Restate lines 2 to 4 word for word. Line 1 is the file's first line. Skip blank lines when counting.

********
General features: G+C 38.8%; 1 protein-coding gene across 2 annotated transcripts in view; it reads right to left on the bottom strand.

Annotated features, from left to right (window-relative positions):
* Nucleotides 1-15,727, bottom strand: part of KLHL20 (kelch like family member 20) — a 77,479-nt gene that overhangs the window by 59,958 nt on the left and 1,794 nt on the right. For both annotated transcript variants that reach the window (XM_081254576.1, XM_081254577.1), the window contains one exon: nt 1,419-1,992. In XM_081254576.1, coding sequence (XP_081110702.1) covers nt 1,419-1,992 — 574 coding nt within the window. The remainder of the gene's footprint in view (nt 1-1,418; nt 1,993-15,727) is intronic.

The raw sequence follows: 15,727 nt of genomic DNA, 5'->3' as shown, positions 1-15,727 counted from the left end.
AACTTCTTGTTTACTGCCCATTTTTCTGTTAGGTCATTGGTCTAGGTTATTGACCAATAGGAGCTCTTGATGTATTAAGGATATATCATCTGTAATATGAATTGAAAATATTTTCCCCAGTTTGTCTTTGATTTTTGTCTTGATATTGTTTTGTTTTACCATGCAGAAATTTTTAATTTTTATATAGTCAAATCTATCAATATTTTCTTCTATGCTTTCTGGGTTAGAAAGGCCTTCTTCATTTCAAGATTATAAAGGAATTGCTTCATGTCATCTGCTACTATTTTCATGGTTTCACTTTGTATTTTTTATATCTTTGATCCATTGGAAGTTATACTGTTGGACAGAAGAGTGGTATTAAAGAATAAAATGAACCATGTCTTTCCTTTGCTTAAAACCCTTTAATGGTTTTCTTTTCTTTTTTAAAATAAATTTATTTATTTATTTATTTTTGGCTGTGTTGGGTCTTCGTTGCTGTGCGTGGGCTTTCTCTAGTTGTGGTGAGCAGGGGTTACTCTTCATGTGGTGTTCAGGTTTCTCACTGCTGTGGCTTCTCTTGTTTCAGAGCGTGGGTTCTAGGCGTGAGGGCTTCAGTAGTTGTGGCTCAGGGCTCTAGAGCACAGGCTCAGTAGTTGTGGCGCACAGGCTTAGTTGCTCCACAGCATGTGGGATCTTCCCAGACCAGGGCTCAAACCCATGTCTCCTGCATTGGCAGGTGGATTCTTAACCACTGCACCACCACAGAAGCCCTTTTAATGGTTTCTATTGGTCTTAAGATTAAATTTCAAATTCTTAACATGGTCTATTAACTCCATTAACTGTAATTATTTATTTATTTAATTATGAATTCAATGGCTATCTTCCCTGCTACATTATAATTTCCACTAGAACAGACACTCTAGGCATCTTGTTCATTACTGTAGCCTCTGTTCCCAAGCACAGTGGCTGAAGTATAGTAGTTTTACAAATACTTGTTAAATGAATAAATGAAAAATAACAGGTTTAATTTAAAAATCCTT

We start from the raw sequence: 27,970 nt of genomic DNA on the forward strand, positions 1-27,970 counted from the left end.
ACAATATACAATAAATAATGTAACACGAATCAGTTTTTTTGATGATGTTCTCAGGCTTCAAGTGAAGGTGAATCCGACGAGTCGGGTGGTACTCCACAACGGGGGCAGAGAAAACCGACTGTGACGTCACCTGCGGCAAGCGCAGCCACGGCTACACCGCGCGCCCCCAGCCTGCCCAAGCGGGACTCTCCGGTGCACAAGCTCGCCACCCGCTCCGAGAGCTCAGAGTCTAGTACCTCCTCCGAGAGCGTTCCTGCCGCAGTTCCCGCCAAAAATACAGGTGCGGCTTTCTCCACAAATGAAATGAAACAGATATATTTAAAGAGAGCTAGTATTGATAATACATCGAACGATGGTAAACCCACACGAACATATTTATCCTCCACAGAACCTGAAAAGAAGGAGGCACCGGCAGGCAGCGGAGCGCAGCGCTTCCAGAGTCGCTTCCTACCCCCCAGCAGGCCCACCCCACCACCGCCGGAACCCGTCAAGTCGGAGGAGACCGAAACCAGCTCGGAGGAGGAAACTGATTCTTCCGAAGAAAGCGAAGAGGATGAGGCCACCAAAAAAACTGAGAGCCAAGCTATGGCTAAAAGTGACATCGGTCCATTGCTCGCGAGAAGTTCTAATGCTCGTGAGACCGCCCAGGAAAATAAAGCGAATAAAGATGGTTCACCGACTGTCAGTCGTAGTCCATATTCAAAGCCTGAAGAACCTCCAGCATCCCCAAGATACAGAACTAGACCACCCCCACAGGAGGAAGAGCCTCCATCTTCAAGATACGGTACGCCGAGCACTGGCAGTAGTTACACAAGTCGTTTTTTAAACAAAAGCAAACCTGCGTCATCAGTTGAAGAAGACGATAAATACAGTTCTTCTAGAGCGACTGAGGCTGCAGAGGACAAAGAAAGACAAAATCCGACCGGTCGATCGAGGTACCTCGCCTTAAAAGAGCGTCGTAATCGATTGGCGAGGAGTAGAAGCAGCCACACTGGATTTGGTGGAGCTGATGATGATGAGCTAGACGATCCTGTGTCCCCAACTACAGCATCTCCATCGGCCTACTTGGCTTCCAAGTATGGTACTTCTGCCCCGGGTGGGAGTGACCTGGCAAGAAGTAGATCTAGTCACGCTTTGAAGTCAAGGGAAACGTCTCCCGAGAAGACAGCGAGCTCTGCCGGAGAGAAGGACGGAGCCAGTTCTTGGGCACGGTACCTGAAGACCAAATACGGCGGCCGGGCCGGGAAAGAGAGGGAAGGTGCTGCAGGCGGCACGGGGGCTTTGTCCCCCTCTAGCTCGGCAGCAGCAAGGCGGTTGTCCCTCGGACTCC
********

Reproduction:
Annotated features, from left to right (window-relative positions):
* Nucleotides 1-15,727, bottom strand: part of KLHL20 (kelch like family member 20) — a 77,479-nt gene that overhangs the window by 59,958 nt on the left and 1,794 nt on the right. For both annotated transcript variants that reach the window (XM_081254576.1, XM_081254577.1), the window contains one exon: nt 1,419-1,992. In XM_081254576.1, coding sequence (XP_081110702.1) covers nt 1,419-1,992 — 574 coding nt within the window. The remainder of the gene's footprint in view (nt 1-1,418; nt 1,993-15,727) is intronic.

The raw sequence follows: 15,727 nt of genomic DNA, 5'->3' as shown, positions 1-15,727 counted from the left end.